Examining the propaganda literature issued by the Socialist Party before World War I, this study investigates how the party shaped its appeal to an American audience. With the rise of an anti-monopoly reform movement after 1908 that rejected all notions of class, and socialist success in some city elections after 1910, the party confronted growing liberal strength. By 1912-13 this confrontation affected the ideological appeal and unity of the party by pitting the loyalties of class and citizenship against each other. By the time the U.S. entered WWI, the idea of class had become taboo in American politics, driving a wedge between radicals and reformers that persists until today.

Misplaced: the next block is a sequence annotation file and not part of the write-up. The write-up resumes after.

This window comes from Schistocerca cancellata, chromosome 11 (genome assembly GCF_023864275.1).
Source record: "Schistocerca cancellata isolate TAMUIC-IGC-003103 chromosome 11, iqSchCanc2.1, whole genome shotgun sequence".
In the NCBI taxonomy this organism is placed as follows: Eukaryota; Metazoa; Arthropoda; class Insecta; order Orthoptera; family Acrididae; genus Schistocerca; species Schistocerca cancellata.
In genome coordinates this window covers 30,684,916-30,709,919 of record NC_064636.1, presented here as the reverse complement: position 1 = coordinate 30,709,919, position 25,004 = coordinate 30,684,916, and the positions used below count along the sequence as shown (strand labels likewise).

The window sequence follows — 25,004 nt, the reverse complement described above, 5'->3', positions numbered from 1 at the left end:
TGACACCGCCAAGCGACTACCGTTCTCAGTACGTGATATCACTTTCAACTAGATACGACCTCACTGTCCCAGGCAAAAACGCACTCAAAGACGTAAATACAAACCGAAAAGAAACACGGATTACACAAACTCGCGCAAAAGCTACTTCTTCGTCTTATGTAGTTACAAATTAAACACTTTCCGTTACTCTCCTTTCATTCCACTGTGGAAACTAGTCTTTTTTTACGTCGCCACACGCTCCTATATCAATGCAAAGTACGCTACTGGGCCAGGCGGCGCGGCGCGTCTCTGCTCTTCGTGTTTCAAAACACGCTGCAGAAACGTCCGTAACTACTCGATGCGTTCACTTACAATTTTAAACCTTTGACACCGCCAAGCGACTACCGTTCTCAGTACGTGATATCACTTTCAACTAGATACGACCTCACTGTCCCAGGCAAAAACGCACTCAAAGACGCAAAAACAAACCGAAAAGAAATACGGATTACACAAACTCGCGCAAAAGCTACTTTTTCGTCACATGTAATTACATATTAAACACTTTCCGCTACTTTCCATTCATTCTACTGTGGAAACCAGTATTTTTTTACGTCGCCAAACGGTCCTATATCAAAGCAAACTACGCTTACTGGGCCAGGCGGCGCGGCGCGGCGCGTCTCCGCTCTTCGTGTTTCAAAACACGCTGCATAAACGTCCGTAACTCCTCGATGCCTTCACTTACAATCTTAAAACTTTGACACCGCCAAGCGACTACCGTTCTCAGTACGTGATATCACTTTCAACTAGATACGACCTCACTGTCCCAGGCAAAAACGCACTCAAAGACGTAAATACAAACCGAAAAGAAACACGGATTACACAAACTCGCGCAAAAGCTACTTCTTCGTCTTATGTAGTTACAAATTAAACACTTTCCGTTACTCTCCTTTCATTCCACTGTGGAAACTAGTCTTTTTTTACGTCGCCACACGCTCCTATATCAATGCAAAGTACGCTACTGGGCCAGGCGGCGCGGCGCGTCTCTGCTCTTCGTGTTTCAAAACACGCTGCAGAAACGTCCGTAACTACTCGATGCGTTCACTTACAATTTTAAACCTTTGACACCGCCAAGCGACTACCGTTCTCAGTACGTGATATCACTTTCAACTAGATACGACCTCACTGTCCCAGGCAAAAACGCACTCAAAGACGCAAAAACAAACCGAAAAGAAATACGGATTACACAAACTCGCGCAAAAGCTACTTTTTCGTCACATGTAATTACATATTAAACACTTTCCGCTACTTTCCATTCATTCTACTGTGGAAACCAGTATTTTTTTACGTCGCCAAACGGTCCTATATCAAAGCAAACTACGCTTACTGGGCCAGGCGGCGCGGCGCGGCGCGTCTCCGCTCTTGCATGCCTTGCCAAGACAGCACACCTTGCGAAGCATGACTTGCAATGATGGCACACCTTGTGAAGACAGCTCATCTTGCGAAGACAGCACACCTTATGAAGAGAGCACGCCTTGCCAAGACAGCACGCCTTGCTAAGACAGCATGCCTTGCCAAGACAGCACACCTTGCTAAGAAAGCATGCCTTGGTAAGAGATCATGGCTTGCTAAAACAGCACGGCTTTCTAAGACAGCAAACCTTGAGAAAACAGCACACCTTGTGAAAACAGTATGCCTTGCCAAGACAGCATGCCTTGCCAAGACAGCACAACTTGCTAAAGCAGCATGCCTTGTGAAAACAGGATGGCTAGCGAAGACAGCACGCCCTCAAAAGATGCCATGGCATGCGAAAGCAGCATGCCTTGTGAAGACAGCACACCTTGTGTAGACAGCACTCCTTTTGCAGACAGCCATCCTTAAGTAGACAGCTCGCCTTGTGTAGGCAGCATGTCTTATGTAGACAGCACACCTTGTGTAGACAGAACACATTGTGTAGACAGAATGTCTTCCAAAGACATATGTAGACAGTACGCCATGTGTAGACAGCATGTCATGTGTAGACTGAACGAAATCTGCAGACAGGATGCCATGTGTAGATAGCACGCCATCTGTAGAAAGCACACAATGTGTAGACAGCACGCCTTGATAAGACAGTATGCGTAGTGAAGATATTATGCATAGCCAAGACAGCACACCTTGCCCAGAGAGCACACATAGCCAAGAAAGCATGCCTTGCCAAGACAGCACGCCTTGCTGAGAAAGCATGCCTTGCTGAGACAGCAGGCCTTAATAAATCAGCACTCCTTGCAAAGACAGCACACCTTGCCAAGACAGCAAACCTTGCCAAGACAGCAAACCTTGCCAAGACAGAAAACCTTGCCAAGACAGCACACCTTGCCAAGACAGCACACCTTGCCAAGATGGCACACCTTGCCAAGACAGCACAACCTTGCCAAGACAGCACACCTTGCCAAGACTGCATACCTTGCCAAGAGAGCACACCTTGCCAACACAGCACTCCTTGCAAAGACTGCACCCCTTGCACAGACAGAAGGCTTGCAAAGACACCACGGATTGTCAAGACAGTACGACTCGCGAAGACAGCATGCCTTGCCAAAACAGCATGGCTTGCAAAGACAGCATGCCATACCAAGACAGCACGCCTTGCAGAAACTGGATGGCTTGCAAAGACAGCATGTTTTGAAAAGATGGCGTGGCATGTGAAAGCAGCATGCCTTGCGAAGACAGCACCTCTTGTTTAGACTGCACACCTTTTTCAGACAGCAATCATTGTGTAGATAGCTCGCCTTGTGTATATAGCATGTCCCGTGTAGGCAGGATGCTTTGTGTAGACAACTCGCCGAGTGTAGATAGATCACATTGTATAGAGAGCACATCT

(Ph.D. dissertation, University of Connecticut, 1992; revised with new preface and index)
Table of Contents
1 Discovering the Class Struggle, 1890-1899, 2 Free Labor or Wage Slavery, 1899-1904, 3 The Class Struggle in Politics, 1904-1909, 4 Class Acts: Open Shops and Industrial Unions, 1905-1909, 5 A Temporary Rapprochement, 6 The Ideology of Mass Action, 7 Collectivism, War and Class Struggle, 1913-1917, 8 Epilogue: Socialism, Liberalism and the Taboo of Class
Anthony V. Esposito (Author)
"...this is an addition to the historiographical debate which breaks some new ground." -- Labor History